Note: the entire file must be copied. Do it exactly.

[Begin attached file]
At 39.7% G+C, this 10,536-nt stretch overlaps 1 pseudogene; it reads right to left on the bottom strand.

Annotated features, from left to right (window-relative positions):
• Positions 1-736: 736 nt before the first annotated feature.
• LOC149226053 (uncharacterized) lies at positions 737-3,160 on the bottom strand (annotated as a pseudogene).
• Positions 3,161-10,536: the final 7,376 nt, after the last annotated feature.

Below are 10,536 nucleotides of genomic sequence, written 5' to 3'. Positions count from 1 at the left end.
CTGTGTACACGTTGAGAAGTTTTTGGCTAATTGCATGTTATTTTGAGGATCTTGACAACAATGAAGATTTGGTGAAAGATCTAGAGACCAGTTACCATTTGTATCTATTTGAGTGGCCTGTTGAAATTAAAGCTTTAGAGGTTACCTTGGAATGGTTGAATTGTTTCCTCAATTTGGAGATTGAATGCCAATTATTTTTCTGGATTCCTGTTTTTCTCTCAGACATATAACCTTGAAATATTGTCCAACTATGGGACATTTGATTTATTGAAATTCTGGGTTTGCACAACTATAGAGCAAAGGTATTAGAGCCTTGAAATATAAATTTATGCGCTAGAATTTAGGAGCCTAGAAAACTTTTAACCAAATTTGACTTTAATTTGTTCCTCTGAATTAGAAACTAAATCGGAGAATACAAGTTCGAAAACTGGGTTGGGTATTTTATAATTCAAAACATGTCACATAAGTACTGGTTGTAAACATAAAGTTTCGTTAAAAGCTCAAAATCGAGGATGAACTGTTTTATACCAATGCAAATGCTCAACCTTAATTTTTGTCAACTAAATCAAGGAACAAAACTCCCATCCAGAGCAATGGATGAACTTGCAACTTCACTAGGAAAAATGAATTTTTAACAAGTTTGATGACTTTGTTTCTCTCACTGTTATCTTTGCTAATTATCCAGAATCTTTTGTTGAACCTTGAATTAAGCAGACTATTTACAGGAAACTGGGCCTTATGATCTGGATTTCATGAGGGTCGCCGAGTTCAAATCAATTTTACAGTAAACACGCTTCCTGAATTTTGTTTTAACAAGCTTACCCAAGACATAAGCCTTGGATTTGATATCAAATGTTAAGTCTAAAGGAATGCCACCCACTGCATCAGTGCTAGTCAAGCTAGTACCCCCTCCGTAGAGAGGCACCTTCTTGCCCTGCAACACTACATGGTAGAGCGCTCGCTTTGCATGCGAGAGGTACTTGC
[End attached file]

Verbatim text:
At 39.7% G+C, this 10,536-nt stretch overlaps 1 pseudogene; it reads right to left on the bottom strand.

Annotated features, from left to right (window-relative positions):
• Positions 1-736: 736 nt before the first annotated feature.
• LOC149226053 (uncharacterized) lies at positions 737-3,160 on the bottom strand (annotated as a pseudogene).
• Positions 3,161-10,536: the final 7,376 nt, after the last annotated feature.

Below are 10,536 nucleotides of genomic sequence, written 5' to 3'. Positions count from 1 at the left end.
CTGTGTACACGTTGAGAAGTTTTTGGCTAATTGCATGTTATTTTGAGGATCTTGACAACAATGAAGATTTGGTGAAAGATCTAGAGACCAGTTACCATTTGTATCTATTTGAGTGGCCTGTTGAAATTAAAGCTTTAGAGGTTACCTTGGAATGGTTGAATTGTTTCCTCAATTTGGAGATTGAATGCCAATTATTTTTCTGGATTCCTGTTTTTCTCTCAGACATATAACCTTGAAATATTGTCCAACTATGGGACATTTGATTTATTGAAATTCTGGGTTTGCACAACTATAGAGCAAAGGTATTAGAGCCTTGAAATATAAATTTATGCGCTAGAATTTAGGAGCCTAGAAAACTTTTAACCAAATTTGACTTTAATTTGTTCCTCTGAATTAGAAACTAAATCGGAGAATACAAGTTCGAAAACTGGGTTGGGTATTTTATAATTCAAAACATGTCACATAAGTACTGGTTGTAAACATAAAGTTTCGTTAAAAGCTCAAAATCGAGGATGAACTGTTTTATACCAATGCAAATGCTCAACCTTAATTTTTGTCAACTAAATCAAGGAACAAAACTCCCATCCAGAGCAATGGATGAACTTGCAACTTCACTAGGAAAAATGAATTTTTAACAAGTTTGATGACTTTGTTTCTCTCACTGTTATCTTTGCTAATTATCCAGAATCTTTTGTTGAACCTTGAATTAAGCAGACTATTTACAGGAAACTGGGCCTTATGATCTGGATTTCATGAGGGTCGCCGAGTTCAAATCAATTTTACAGTAAACACGCTTCCTGAATTTTGTTTTAACAAGCTTACCCAAGACATAAGCCTTGGATTTGATATCAAATGTTAAGTCTAAAGGAATGCCACCCACTGCATCAGTGCTAGTCAAGCTAGTACCCCCTCCGTAGAGAGGCACCTTCTTGCCCTGCAACACTACATGGTAGAGCGCTCGCTTTGCATGCGAGAGGTACTTGC